I have contemplated similar ideas. Just when I look at it the numbers. The numbers have never added up. I think it must be just about the worst possible small business idea there is.

Why not dream though?

My plan. Post retirement. Sailing instructor. Problem I just want a part time gig.
Other wise I am not retired.
Go back to the sailing school I used to work for. Re certify as an instructor.
Go back on the list of instructors.
Work the opertunitities I want to. I will earn bear money and have the pleasure of sailing some nice boats.

I though about adding my own boat. And doing some instruction on my boat.

Well my boat is over 30 years old. I think it’s quite nice but. My pal who runs the school says no. it’s to old.

You are offering something diffrent. Commercial course, for commercial lisence. Class room based rather than on a boat. Might work. So long as you are not trying to pay for a boat.

My questions.

If I want a USCG 100 T certificates
Why would I come to you for instruction?
What do you offer me other schools don’t?

If you can answer those well you might just be on to something.

I have the possibility of doing something similar when I retire. There is a market.
I former colleague is Doing something similar.
He goes to where the course is required. Mostly to fishing and small commercial operators. In remote areas. Teaching mandatory courses.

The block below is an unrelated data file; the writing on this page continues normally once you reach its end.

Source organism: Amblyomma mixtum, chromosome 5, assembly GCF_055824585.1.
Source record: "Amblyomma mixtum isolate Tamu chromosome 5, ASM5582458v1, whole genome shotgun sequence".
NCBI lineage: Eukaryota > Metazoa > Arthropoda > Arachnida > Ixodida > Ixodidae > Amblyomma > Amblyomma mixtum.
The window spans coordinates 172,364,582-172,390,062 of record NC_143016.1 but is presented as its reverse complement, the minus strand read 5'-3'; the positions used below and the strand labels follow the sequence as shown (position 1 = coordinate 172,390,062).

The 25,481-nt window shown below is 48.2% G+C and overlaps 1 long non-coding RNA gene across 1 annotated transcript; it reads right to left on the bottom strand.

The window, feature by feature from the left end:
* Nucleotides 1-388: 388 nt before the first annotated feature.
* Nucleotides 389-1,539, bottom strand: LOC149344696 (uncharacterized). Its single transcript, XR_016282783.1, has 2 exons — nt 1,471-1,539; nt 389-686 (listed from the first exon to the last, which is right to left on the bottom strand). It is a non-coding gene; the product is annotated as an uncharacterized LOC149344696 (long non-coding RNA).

Delivery no clue.
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Old 11-01-2019, 17:46   #5
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Re: Advice for starting a delivery boat business

Is this via inland or ocean?


My sisters friend sails boats from the pacific to NZ for money, mostly Fiji, sometimes Hawaii. I can ask them if its any help.
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Old 12-01-2019, 06:44   #6
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Re: Advice for starting a delivery boat business

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Originally Posted by LuvSun View Post
Is this via inland or ocean?

My sisters friend sails boats from the pacific to NZ for money, mostly Fiji, sometimes Hawaii. I can ask them if its any help.
Thank you for the offer but I am not ready for ocean trips, yet.

Since I am still working full time and I do not have ocean experience, my plan is to do 1-2 deliveries along the US East Coast per year until I retire in a few years.

The USCG 100 Ton training classes is a way to get to know people in the boating business, in my target market NYC Area.
I will be conducting my next class in March in Bridgeport CT.

My day job is a project engineer doing advanced process control, controlling temperatures, pressures, levels, etc. in heavy industry.
I am also the groups trainer, conducting training classes for our new employees all over the world.

So I have years of experience training people on technical subjects and the USCG approved training company that I work for, hired me based on this experience and my personality.